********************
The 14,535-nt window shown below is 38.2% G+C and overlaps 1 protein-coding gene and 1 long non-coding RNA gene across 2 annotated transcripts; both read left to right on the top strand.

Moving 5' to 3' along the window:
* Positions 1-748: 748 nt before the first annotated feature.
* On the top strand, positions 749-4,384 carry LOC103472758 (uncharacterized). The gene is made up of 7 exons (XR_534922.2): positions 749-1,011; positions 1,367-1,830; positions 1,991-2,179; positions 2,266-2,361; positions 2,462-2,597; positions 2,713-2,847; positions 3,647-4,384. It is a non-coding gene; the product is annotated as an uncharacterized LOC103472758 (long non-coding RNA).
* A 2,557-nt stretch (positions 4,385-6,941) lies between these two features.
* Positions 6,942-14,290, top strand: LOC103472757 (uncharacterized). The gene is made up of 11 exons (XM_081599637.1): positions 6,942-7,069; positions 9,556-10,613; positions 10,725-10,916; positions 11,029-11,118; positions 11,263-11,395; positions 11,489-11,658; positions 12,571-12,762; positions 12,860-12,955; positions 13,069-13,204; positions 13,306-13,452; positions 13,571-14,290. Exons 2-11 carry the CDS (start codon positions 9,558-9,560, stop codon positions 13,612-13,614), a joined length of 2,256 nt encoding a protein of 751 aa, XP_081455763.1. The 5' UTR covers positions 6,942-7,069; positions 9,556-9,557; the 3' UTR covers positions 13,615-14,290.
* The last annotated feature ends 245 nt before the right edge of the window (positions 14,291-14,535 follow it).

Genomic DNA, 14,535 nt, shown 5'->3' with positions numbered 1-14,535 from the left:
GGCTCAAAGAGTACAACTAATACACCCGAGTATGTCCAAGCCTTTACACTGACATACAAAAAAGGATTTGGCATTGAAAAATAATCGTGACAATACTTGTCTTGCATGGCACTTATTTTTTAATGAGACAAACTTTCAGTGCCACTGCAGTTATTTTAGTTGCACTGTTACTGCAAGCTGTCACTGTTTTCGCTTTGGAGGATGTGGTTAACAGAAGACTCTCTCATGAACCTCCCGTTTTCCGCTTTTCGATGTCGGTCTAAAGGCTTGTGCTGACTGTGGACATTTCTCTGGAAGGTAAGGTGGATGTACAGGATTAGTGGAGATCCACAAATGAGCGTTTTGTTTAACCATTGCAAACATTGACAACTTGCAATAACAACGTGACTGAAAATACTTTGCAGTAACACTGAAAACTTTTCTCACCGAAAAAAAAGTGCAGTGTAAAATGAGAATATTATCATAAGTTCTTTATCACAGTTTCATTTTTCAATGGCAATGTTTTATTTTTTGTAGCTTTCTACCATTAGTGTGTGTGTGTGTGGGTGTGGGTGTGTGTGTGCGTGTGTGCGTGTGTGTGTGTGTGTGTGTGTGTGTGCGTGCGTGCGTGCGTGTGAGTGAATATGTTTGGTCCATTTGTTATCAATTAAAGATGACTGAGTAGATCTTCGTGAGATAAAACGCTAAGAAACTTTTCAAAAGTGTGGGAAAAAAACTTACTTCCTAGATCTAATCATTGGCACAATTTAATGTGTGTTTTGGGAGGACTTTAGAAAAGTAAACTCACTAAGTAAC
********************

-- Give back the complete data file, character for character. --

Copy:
The 14,535-nt window shown below is 38.2% G+C and overlaps 1 protein-coding gene and 1 long non-coding RNA gene across 2 annotated transcripts; both read left to right on the top strand.

Moving 5' to 3' along the window:
* Positions 1-748: 748 nt before the first annotated feature.
* On the top strand, positions 749-4,384 carry LOC103472758 (uncharacterized). The gene is made up of 7 exons (XR_534922.2): positions 749-1,011; positions 1,367-1,830; positions 1,991-2,179; positions 2,266-2,361; positions 2,462-2,597; positions 2,713-2,847; positions 3,647-4,384. It is a non-coding gene; the product is annotated as an uncharacterized LOC103472758 (long non-coding RNA).
* A 2,557-nt stretch (positions 4,385-6,941) lies between these two features.
* Positions 6,942-14,290, top strand: LOC103472757 (uncharacterized). The gene is made up of 11 exons (XM_081599637.1): positions 6,942-7,069; positions 9,556-10,613; positions 10,725-10,916; positions 11,029-11,118; positions 11,263-11,395; positions 11,489-11,658; positions 12,571-12,762; positions 12,860-12,955; positions 13,069-13,204; positions 13,306-13,452; positions 13,571-14,290. Exons 2-11 carry the CDS (start codon positions 9,558-9,560, stop codon positions 13,612-13,614), a joined length of 2,256 nt encoding a protein of 751 aa, XP_081455763.1. The 5' UTR covers positions 6,942-7,069; positions 9,556-9,557; the 3' UTR covers positions 13,615-14,290.
* The last annotated feature ends 245 nt before the right edge of the window (positions 14,291-14,535 follow it).

Genomic DNA, 14,535 nt, shown 5'->3' with positions numbered 1-14,535 from the left:
GGCTCAAAGAGTACAACTAATACACCCGAGTATGTCCAAGCCTTTACACTGACATACAAAAAAGGATTTGGCATTGAAAAATAATCGTGACAATACTTGTCTTGCATGGCACTTATTTTTTAATGAGACAAACTTTCAGTGCCACTGCAGTTATTTTAGTTGCACTGTTACTGCAAGCTGTCACTGTTTTCGCTTTGGAGGATGTGGTTAACAGAAGACTCTCTCATGAACCTCCCGTTTTCCGCTTTTCGATGTCGGTCTAAAGGCTTGTGCTGACTGTGGACATTTCTCTGGAAGGTAAGGTGGATGTACAGGATTAGTGGAGATCCACAAATGAGCGTTTTGTTTAACCATTGCAAACATTGACAACTTGCAATAACAACGTGACTGAAAATACTTTGCAGTAACACTGAAAACTTTTCTCACCGAAAAAAAAGTGCAGTGTAAAATGAGAATATTATCATAAGTTCTTTATCACAGTTTCATTTTTCAATGGCAATGTTTTATTTTTTGTAGCTTTCTACCATTAGTGTGTGTGTGTGTGGGTGTGGGTGTGTGTGTGCGTGTGTGCGTGTGTGTGTGTGTGTGTGTGTGTGTGCGTGCGTGCGTGCGTGTGAGTGAATATGTTTGGTCCATTTGTTATCAATTAAAGATGACTGAGTAGATCTTCGTGAGATAAAACGCTAAGAAACTTTTCAAAAGTGTGGGAAAAAAACTTACTTCCTAGATCTAATCATTGGCACAATTTAATGTGTGTTTTGGGAGGACTTTAGAAAAGTAAACTCACTAAGTAAC